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Fair and organic from Zimbabwe

11.10.2019 - Article

Together with its local partner Organic Africa, tea merchant Martin Bauer Group from Germany is growing organic herbs, spices, medicinal and aromatic plants in Zimbabwe, writes the German Development Bank KfW.

KfW
The goal is for the farms to be self-financing through their income from selling their harvest.© KfW

The air is filled with aromas such as camomile, lemon balm, peppermint and caraway. Thousands of bright red chilli peppers and hibiscus flowers lie in the sun to dry. A huge variety of organic herbs and spice plants are processed on the pilot farms of the Martin Bauer Group in Zimbabwe, southern Africa. As many as 400 permanent and 500 seasonal new jobs are thus being created.

The German company, based in Vestenbergsgreuth, Middle Franconian, is specialised in fruit and herbal teas. It has been running the project for more than three years: in cooperation with the local partner company Organic Africa, the firm is operating two pilot farms in climatically opposed regions. About 40 percent of the land on the farms is used for growing herbs, spices, medicinal and aromatic plants. The other 60 percent is intended for cultivating food plants and for the natural process of hydrogen fixation via micro-organisms which keeps the soil fertile.

Zimbabwe started growing Rosellas / Hibicus Flower, as they are easy to grow, with few pest problems, hardy and productive.
Zimbabwe started growing Rosellas / Hibicus Flower, as they are easy to grow, with few pest problems, hardy and productive.© KfW

Test phase for the cultivation of organic plants

The plan is to produce around 300 tons of organic and Fair Trade-certified herbs, spices, medicinal and aromatic plants on the two farms. Following the pilot phase the farms are expected to be

In addition to the demo farms, a comprehensive training infrastructure is being set up for ecological agriculture and wild plant gathering. In each case this consists of a training centre, a training farm and a processing facility.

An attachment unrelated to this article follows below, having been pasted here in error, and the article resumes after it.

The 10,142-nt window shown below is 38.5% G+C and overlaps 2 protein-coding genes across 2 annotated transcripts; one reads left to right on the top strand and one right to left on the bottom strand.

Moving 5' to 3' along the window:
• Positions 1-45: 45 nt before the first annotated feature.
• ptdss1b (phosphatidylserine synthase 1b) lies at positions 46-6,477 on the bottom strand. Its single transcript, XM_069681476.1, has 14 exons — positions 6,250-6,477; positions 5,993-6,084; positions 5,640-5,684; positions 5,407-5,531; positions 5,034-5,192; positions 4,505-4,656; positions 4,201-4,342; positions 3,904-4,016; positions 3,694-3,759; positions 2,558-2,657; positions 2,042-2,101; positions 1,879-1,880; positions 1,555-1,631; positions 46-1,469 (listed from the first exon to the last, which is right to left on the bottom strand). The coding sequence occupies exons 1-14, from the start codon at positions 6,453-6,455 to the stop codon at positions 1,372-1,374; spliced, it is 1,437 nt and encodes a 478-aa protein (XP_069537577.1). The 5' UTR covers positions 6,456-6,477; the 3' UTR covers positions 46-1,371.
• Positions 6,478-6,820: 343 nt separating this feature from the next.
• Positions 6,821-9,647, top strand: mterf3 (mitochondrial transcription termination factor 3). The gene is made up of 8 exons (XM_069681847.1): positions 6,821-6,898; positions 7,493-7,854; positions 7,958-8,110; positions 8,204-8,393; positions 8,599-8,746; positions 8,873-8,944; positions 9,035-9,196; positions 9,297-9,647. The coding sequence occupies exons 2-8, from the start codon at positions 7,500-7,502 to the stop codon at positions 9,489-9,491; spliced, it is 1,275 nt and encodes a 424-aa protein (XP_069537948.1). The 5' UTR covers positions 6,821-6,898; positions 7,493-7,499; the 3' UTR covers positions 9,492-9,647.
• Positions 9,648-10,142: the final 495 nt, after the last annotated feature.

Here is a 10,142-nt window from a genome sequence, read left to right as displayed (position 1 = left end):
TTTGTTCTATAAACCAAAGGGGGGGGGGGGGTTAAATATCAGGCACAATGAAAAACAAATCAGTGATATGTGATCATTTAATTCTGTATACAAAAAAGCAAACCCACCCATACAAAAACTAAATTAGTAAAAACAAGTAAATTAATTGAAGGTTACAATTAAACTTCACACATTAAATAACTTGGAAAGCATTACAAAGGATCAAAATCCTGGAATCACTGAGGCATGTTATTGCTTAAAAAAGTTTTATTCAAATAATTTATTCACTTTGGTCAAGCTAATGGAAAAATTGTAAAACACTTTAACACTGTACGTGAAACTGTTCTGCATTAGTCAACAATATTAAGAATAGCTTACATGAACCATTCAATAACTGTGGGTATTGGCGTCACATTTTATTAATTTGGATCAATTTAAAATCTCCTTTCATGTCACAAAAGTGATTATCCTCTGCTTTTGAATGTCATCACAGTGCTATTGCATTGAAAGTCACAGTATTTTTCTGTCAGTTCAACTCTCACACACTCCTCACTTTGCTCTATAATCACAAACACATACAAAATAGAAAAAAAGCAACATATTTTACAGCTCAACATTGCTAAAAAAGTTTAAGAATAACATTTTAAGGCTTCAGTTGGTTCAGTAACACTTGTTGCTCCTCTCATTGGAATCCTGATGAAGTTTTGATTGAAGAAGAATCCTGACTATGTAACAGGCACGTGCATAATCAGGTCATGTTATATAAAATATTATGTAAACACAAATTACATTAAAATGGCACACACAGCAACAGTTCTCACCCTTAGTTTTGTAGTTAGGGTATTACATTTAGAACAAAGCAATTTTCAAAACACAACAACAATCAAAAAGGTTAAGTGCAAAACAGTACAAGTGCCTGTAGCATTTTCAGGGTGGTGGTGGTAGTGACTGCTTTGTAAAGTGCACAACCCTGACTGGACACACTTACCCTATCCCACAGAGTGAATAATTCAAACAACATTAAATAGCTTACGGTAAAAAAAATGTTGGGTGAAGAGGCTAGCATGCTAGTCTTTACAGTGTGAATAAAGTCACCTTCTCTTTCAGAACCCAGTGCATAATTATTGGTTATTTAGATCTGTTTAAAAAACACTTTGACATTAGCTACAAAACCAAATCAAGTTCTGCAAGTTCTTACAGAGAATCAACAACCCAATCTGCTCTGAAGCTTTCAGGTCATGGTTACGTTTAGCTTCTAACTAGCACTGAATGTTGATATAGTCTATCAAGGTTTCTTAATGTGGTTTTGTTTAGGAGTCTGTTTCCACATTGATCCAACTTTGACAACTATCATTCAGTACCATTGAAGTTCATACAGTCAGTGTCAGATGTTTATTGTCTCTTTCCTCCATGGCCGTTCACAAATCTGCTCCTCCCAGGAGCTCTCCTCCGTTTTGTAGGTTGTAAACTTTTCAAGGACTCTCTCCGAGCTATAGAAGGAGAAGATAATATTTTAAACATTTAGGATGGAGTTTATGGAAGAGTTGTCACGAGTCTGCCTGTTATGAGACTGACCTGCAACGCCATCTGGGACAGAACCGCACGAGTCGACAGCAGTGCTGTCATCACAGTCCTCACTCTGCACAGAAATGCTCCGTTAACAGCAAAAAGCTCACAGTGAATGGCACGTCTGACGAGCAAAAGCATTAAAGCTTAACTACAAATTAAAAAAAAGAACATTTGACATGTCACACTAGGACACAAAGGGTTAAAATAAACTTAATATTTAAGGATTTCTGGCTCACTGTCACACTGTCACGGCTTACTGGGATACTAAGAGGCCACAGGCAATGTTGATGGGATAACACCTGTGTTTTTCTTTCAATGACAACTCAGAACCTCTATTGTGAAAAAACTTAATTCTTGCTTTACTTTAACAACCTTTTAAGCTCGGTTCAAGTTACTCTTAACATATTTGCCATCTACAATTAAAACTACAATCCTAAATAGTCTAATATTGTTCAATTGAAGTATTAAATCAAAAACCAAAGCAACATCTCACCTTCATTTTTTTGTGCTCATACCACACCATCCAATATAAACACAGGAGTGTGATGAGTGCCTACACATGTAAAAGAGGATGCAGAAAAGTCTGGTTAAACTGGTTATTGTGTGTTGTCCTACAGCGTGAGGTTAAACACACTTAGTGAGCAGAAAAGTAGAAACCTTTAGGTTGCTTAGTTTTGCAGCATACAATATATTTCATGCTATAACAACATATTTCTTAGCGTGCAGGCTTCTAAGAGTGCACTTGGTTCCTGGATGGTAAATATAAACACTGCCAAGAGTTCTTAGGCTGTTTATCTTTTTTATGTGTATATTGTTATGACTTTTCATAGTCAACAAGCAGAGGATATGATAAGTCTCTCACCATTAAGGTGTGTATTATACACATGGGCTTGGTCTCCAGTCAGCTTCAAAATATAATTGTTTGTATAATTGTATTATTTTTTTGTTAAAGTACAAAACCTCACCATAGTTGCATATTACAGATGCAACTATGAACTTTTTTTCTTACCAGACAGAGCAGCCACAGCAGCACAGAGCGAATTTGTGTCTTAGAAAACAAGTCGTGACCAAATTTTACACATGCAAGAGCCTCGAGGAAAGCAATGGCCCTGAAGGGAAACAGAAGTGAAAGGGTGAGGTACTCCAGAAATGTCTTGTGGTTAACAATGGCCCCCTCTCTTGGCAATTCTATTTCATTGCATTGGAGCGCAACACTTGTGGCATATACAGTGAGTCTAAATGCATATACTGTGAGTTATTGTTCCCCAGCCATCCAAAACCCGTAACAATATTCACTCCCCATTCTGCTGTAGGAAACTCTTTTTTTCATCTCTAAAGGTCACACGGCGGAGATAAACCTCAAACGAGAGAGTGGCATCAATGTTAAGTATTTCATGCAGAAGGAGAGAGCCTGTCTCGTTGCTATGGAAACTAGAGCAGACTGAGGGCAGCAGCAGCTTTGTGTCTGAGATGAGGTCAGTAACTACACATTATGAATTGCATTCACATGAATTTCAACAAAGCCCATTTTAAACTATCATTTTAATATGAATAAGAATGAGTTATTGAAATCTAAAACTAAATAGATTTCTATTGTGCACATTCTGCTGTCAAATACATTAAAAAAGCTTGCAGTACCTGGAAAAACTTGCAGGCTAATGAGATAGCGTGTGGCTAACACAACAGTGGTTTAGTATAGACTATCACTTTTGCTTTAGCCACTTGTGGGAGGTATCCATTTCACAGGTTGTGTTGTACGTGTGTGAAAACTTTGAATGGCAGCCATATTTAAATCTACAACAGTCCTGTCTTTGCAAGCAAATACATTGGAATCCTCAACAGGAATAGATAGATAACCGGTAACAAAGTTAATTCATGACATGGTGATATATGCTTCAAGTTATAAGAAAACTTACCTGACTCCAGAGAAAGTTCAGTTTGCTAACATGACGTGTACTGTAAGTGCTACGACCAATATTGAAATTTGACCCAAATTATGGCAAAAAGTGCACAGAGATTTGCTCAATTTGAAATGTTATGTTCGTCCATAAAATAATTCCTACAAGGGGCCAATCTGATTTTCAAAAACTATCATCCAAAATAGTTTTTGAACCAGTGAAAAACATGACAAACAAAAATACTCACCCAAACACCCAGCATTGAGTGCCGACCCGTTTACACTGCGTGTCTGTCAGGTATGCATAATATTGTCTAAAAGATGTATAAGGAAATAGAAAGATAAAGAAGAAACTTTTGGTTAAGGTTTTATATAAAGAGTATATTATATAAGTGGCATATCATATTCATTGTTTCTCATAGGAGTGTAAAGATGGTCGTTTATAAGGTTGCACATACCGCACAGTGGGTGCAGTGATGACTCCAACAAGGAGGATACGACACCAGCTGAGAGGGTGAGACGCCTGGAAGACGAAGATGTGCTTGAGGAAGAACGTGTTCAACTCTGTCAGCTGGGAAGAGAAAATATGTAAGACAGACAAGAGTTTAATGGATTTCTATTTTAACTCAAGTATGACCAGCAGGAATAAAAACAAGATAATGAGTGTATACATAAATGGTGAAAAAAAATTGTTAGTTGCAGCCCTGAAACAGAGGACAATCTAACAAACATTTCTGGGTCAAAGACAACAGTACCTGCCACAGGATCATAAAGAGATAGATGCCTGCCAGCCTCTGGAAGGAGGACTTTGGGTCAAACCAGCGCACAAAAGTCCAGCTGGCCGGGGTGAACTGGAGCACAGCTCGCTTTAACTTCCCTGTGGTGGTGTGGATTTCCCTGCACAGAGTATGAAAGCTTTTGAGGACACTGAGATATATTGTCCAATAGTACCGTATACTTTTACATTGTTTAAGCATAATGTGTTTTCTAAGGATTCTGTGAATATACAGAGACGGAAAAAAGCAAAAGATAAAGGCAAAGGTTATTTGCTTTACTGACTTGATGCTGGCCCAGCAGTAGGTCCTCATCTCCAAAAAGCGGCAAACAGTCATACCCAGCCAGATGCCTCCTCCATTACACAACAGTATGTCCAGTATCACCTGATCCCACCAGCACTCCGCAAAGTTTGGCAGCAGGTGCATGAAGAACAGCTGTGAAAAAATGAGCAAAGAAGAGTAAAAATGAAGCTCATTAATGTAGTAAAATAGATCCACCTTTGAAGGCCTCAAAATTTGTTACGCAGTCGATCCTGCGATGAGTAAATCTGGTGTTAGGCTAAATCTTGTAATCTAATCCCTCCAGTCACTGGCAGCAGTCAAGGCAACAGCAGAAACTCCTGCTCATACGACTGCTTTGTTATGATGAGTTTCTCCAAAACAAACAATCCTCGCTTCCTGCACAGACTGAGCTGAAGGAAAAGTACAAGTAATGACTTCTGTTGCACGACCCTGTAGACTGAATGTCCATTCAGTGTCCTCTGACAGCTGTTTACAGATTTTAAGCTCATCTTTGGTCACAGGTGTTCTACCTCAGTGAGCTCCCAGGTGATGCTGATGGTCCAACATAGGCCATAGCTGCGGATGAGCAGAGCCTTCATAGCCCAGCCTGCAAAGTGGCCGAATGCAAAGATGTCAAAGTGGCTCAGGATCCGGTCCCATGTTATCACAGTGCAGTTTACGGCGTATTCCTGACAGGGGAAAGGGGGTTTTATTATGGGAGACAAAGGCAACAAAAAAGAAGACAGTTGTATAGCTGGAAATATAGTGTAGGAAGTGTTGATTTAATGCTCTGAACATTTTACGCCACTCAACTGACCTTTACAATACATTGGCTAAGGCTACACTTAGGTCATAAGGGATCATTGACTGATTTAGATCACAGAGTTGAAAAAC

Zimbabwe has a subtropical to tropical climate with an almost rainless dry period from May to August. Farmers have to adapt to increasingly extreme weather conditions.
Zimbabwe has a subtropical to tropical climate with an almost rainless dry period from May to August. Farmers have to adapt to increasingly extreme weather conditions.© KfW

Here small farmers and wild plant gatherers learn how to produce, process and store high-quality herbs, medicinal and aromatic plants. As part of the project, 2,500 small farmers, 500 contract farmers, 1,000 wild plant gatherers and 400 farm labourers are receiving training. Around 70 percent of those being trained are women.

The German Investment and Development Cooperation (DEG) is co-financing the investment, using funds from the develoPPP programme of the German Ministry for Economic Cooperation (BMZ).

As climate change is making itself increasingly felt through alterations to the rainy and dry seasons, the agricultural training sessions are helping the farmers to produce climate-adapted foods for their own consumption and for the regional market. In addition, the training in herbal and spice plants ensures that the product quality meets international market requirements and that post-harvest losses are reduced.

©KfW

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